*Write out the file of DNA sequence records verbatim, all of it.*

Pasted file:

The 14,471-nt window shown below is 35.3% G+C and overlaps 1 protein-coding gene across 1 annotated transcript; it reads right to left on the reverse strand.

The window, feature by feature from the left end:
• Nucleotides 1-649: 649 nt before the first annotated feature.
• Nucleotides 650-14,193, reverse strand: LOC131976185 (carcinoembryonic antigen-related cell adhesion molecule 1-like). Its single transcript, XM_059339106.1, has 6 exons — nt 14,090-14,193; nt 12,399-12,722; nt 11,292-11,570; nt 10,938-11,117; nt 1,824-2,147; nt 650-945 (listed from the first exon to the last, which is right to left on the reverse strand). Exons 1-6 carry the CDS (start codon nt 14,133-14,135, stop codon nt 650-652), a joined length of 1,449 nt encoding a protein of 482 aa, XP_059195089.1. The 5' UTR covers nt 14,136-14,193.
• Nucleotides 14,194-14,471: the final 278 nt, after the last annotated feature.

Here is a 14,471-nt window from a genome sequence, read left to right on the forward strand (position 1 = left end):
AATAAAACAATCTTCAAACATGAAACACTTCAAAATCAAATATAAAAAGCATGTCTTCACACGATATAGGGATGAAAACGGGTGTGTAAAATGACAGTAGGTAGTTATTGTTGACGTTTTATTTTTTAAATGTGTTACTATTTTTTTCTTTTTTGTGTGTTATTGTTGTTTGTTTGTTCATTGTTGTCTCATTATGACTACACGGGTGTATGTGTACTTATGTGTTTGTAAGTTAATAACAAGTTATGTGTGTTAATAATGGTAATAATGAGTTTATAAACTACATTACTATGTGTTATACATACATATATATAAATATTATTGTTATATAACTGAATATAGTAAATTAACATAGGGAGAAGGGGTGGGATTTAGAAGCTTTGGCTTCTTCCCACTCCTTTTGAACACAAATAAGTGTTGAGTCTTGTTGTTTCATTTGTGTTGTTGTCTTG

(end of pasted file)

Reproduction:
The 14,471-nt window shown below is 35.3% G+C and overlaps 1 protein-coding gene across 1 annotated transcript; it reads right to left on the reverse strand.

The window, feature by feature from the left end:
• Nucleotides 1-649: 649 nt before the first annotated feature.
• Nucleotides 650-14,193, reverse strand: LOC131976185 (carcinoembryonic antigen-related cell adhesion molecule 1-like). Its single transcript, XM_059339106.1, has 6 exons — nt 14,090-14,193; nt 12,399-12,722; nt 11,292-11,570; nt 10,938-11,117; nt 1,824-2,147; nt 650-945 (listed from the first exon to the last, which is right to left on the reverse strand). Exons 1-6 carry the CDS (start codon nt 14,133-14,135, stop codon nt 650-652), a joined length of 1,449 nt encoding a protein of 482 aa, XP_059195089.1. The 5' UTR covers nt 14,136-14,193.
• Nucleotides 14,194-14,471: the final 278 nt, after the last annotated feature.

Here is a 14,471-nt window from a genome sequence, read left to right on the forward strand (position 1 = left end):
AATAAAACAATCTTCAAACATGAAACACTTCAAAATCAAATATAAAAAGCATGTCTTCACACGATATAGGGATGAAAACGGGTGTGTAAAATGACAGTAGGTAGTTATTGTTGACGTTTTATTTTTTAAATGTGTTACTATTTTTTTCTTTTTTGTGTGTTATTGTTGTTTGTTTGTTCATTGTTGTCTCATTATGACTACACGGGTGTATGTGTACTTATGTGTTTGTAAGTTAATAACAAGTTATGTGTGTTAATAATGGTAATAATGAGTTTATAAACTACATTACTATGTGTTATACATACATATATATAAATATTATTGTTATATAACTGAATATAGTAAATTAACATAGGGAGAAGGGGTGGGATTTAGAAGCTTTGGCTTCTTCCCACTCCTTTTGAACACAAATAAGTGTTGAGTCTTGTTGTTTCATTTGTGTTGTTGTCTTG